Tax cuts for the richest fifth of working Swedes are completely self-financing. An expression for the Laffer curve for high incomes is derived, assuming a constant Pareto parameter and elasticity of taxable income. Microsimulations using Swedish population data show that the simulated curve matches the theoretically derived Laffer curve well, suggesting that the analytical expression is not too much of a simplification.
A country-level dataset of top effective marginal tax rates and Pareto parameters is assembled.
Related books and articles
Revenue-maximizing tax rates and degrees of self-financing for a small tax cut are also computed. The results indicate that degrees of self-financing range between 28 and percent. Five countries have higher tax rates than the peak of the Laffer curve. We examine preferences for redistribution inherent in Swedish tax policy — using the inverse optimal tax approach. The income distribution is carefully characterized with the help of administrative register data and we employ behavioral elasticities reflecting the perceived distortionary effects of taxation.
The revealed social welfare weights are high for non-workers, small for low-income earners, and hump-shaped around the median. This paper presents new estimates of wealth inequality in Sweden during —, linking wealth register data up to and individually capitalized wealth based on income and property tax registers for the period thereafter when a repeal of the wealth tax stopped the collection of individual wealth statistics.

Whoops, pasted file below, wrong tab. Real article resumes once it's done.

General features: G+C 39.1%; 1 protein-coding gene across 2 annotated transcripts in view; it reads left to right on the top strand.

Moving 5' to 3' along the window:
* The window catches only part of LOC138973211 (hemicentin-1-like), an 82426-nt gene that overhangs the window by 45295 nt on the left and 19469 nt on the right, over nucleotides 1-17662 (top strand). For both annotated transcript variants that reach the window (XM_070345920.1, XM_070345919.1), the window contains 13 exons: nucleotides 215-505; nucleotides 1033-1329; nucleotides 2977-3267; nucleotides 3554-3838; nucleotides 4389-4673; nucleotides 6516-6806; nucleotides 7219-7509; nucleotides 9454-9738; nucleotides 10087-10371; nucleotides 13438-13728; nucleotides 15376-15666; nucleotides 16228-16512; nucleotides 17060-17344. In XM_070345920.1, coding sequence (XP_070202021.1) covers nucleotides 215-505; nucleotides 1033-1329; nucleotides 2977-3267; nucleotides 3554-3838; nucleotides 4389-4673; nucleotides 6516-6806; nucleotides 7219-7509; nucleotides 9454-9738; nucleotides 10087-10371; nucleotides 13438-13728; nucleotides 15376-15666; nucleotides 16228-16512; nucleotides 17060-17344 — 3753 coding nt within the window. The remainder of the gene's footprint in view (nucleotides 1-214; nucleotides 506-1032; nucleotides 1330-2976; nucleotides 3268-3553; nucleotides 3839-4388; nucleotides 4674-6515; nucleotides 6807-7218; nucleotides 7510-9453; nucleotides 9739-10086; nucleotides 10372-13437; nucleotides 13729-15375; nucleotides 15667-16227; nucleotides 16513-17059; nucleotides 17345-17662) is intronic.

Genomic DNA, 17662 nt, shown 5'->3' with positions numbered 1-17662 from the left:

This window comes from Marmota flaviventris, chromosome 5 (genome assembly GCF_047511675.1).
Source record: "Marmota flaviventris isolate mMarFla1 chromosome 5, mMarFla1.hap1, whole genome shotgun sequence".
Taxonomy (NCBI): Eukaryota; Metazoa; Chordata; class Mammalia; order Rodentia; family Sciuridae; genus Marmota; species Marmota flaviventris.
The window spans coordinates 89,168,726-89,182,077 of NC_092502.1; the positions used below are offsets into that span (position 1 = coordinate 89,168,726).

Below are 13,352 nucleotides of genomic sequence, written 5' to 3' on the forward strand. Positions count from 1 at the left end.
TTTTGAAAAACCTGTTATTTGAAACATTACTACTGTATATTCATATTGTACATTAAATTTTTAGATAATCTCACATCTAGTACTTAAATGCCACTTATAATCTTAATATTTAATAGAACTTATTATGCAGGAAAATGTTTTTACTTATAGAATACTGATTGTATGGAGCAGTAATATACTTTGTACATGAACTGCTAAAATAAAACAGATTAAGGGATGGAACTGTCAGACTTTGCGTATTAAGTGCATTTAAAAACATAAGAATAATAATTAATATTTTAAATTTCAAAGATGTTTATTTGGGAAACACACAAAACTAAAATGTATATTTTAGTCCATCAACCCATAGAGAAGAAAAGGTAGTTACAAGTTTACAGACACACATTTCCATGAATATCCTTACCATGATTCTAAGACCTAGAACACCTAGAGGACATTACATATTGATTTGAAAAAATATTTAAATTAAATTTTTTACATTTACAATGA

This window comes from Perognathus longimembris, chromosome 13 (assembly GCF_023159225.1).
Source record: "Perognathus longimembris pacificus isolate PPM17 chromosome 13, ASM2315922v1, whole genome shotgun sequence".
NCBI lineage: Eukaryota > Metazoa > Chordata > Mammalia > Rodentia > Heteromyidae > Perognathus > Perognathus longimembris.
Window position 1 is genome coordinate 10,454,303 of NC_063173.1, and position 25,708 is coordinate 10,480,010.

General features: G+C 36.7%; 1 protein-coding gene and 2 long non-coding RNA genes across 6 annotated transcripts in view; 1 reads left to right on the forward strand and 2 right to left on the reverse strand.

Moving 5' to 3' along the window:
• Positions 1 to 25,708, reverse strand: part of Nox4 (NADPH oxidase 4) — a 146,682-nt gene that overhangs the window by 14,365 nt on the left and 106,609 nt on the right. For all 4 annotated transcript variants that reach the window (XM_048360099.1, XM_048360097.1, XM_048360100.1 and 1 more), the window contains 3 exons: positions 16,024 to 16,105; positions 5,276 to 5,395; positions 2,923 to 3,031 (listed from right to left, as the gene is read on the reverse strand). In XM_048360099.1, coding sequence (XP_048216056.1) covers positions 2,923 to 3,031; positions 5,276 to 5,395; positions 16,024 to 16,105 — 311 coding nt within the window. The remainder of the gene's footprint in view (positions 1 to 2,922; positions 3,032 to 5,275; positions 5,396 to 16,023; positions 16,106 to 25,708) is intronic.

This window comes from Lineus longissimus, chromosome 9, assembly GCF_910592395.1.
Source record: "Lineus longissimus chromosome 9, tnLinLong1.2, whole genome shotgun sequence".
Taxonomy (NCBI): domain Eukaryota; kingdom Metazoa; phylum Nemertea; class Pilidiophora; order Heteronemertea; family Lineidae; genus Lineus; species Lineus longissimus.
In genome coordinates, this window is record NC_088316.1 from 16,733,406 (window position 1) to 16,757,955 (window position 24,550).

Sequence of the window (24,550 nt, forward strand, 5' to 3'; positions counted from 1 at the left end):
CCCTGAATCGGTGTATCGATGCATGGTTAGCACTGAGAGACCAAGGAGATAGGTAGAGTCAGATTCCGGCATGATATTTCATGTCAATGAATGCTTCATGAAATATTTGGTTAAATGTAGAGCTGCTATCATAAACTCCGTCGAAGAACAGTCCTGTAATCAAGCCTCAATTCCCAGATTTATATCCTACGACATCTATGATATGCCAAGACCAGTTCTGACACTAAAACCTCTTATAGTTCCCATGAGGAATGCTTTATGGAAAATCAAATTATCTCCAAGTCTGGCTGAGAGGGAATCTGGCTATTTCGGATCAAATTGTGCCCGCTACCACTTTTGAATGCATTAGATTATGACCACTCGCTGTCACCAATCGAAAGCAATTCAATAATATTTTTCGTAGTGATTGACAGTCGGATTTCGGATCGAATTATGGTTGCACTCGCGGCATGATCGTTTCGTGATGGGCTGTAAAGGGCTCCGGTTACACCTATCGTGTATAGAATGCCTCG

We find that wealth inequality increased after and that more unequal bank holdings and housing appear to be important drivers. We also evaluate the performance of the capitalization method by contrasting its estimates and their dispersion with observed stocks in register data up to Their revelations concerning the wealth concentrated among the richest one percent of Americans—and, perhaps even more striking, among the richest 0.
The book presents a general theory of capitalism intended to answer a basic but profoundly important question. As Piketty puts it:. Or do the balancing forces of growth, competition, and technological progress lead in later stages of development to reduced inequality and greater harmony among the classes, as Simon Kuznets thought in the twentieth century?
The Wealth of Nations - Wikipedia
Click here to learn more. In-depth analysis delivered weekly - Subscribe to our newsletter, featuring our editors' top picks from the past week.
Sign in Subscribe. Subscribe Login Sign up.
Foreign Policy. Login Sign up.
- The Cambridge Companion to the Age of Constantine (Cambridge Companions to the Ancient World).
- Deception: The true story of the international drug plot that brought down Australias top law enforcer Mark Standen!
- FEDS Notes.
- Uncle Sams Schoolhouse: Bullying, Predators, and Students.
- Democrats Take Aim at the Reagan Tax Revolution.